Rochester film festival has bucked the odds for 24 years
There’s a market for foreign films — and maybe Rochester is it.
Still, even in Rochester, arguably one of the most international communities in Minnesota, the annual Rochester International Film Festival has a modest goal of drawing 3,000 filmgoers to its nine-day festival.
Despite that, the festival, which opened Friday and runs through April 20, manages to come back every spring, largely on the energy of volunteers.
“It’s kind of amazing to think this has been going for 24 years,” said Alan Hoffman, who has been involved with the festival since it began in 1996. “The fact that we’ve been around for 24 years means we’ve been successful.”
Indeed, survival in the business of presenting foreign films in Rochester does qualify as a success. Over the years, the local commercial cinemas have occasionally shown an international film, and then abandoned the practice for lack of interest.
The Rochester Public Library ’s iFilm series screens a new foreign film every month, and rarely draws more than two dozen people to a showing.
In other words, the dedicated volunteers and filmgoers who revel in the annual Rochester International Film Festival might sometimes feel like they’re adrift in a market full of commercial blockbusters that play on multiple screens.
“The three theaters all have the same films,” said Cathy Ashton, a longtime volunteer with the Rochester International Film Group, which organizes the film festival.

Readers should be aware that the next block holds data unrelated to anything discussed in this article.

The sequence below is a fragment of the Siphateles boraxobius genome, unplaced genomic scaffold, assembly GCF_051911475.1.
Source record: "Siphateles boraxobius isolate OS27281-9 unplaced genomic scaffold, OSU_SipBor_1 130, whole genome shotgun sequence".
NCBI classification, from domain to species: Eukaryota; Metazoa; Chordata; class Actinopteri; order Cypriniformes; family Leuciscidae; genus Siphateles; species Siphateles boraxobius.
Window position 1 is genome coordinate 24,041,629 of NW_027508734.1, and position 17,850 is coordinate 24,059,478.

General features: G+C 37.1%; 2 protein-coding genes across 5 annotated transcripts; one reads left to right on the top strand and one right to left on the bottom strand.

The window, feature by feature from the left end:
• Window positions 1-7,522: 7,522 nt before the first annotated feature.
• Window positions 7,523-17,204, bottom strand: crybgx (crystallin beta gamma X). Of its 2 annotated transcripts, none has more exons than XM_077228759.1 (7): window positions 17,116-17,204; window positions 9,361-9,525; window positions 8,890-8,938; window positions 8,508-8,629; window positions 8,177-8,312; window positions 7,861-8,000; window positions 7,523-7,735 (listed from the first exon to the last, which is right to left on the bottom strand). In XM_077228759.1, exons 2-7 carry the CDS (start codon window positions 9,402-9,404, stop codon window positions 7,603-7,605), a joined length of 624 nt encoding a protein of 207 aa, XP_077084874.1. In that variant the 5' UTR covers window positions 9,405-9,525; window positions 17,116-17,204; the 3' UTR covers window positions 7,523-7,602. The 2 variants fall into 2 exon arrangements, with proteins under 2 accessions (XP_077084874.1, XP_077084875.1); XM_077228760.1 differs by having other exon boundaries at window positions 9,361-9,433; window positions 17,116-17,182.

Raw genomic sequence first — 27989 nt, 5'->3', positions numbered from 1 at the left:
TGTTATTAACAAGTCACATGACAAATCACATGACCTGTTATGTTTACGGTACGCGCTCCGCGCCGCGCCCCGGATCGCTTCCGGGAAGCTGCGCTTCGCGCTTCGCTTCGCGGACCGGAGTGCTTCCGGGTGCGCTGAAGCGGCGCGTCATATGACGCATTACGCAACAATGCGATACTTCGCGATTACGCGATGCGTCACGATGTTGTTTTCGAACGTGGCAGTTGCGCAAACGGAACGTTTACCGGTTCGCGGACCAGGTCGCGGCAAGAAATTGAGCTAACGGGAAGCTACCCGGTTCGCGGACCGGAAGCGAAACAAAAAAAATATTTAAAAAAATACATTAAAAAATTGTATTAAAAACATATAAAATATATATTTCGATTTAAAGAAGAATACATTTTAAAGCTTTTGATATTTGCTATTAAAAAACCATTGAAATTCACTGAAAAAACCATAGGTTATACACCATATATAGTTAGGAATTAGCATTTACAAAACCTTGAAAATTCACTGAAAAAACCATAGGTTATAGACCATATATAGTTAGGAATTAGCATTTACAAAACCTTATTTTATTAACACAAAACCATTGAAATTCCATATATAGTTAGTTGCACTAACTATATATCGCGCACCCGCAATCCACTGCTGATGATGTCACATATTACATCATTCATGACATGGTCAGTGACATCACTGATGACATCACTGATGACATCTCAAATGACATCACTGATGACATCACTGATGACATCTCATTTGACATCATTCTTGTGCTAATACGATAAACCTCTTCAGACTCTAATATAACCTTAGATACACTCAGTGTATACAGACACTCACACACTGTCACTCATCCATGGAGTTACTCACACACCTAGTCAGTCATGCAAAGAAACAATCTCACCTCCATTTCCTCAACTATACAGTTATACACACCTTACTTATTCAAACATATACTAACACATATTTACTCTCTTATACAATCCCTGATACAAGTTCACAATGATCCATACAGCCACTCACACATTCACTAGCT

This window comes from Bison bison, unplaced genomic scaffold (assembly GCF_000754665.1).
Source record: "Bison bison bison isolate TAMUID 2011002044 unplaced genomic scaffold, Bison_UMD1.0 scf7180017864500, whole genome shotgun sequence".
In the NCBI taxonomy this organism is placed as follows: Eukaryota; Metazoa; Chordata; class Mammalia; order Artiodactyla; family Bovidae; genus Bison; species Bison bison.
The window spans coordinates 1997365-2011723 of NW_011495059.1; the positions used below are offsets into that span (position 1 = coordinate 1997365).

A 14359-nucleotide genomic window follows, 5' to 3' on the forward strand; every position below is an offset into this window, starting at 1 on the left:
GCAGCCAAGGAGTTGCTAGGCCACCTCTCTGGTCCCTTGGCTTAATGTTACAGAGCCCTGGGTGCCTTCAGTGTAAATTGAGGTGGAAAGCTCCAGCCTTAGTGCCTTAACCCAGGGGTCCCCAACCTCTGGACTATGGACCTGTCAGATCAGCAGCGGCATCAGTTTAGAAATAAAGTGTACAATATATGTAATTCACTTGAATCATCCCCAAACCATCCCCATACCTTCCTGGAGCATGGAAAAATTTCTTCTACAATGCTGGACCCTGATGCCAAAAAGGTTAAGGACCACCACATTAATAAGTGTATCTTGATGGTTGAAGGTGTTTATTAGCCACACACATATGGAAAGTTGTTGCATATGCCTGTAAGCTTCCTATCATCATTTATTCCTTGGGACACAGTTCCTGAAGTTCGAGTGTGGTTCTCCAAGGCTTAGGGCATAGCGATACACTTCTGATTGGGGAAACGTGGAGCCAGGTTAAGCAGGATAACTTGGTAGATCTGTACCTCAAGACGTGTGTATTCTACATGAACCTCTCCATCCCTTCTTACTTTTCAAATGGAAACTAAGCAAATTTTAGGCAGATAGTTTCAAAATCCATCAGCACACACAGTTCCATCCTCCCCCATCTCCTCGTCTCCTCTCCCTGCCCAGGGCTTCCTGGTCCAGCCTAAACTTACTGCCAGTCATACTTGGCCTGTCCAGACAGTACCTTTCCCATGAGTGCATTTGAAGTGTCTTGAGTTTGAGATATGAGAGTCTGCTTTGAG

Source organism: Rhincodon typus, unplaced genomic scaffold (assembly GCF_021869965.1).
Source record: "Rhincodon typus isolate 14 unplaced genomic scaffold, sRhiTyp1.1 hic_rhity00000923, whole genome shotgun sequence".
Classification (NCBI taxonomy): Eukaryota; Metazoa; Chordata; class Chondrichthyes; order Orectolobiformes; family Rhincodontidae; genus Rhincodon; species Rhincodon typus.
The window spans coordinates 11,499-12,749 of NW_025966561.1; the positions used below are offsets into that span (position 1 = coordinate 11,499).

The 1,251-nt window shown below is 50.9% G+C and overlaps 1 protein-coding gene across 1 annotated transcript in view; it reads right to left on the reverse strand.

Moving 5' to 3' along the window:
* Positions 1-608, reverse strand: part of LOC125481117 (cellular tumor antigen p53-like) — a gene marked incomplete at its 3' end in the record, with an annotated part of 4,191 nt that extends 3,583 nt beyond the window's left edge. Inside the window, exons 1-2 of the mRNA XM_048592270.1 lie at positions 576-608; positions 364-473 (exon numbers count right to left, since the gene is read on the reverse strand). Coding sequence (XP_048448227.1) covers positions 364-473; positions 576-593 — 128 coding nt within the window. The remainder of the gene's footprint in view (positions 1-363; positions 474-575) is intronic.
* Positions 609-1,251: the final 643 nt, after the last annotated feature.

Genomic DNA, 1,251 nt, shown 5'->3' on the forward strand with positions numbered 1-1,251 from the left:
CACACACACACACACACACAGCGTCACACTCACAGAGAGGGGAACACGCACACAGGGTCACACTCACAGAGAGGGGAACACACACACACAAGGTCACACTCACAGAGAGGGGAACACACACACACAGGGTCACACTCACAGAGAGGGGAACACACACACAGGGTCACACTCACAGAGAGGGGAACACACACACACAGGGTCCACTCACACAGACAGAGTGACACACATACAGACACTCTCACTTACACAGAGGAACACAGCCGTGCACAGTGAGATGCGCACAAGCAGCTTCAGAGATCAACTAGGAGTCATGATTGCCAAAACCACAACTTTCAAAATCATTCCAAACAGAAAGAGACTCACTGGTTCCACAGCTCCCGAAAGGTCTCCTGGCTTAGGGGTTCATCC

By contrast, the film festival offers, for nine days, an opportunity to see what is not normally available in Rochester. “Call it a binge,” Ashton said.
“It’s something you’re not going to get anywhere else in Rochester — to watch a foreign film on a big screen with a group of people,” said Brian Lind, another RIFG volunteer.
“That’s a big part of the festival,” said volunteer Jan Behrens. “People like to sit in a theater, you feel the audience reactions. Afterwards, people are chatting about it. People are interested in knowing ‘What did the others think of it?’”
The festival began almost by accident, Hoffman said. In 1996, Al Milgrom, who was then head of the University of Minnesota film society, offered to bring some international films to Rochester. A local group of film enthusiasts quickly organized a festival at the movie theaters that were on the top floor of the downtown Centerplace Galleria (where the University of Minnesota Rochester is now located).
“Our first film sold out,” Hoffman said. “We had to turn people away.”
After that, “We said, ‘We’ll do it again.’”
It was one of those first years that Ashton attended the festival. “I went to my first festival and I said, ‘Wow, I want to do this,’” she said.
After moving around for a few years, the festival eventually settled in at what was then the Wehrenberg — now Marcus — cinema on Maine Avenue Southeast. Some members of the film group hope that a more regular lineup of foreign films can eventually be shown at a renovated Chateau Theatre downtown, or at the Grey Duck micro-cinema now under development.
For now, though, the festival will likely stay where it is. This week, Marcus will see a steady stream of foreign-film fans, many of whom would be unlikely to show up for the latest sci-fi blockbuster, come through its doors.
They’ll be arriving to see some of the 29 films scheduled to be shown. Films this week come from Denmark, Japan, Germany, India, France, Belarus, Egypt, Hungary, Spain and other nations. In an interesting bit of symmetry, a Minnesota-made documentary by Al Milgrom, “Singing in the Grain,” is part of this year’s festival.
Hoffman, meanwhile, will be keeping an eye on the sky.
“If it’s the first nice weekend of the spring, which by my unofficial count it has been for 21 of the 23 years, that affects us,” he said. In other words, this week’s storm could help boost attendance.
Those years of bad luck with good weather, though, have not dampened the enthusiasm of the volunteers.
“The festival starts and we say, ‘Wow, we pulled it off again.’” said Ashton.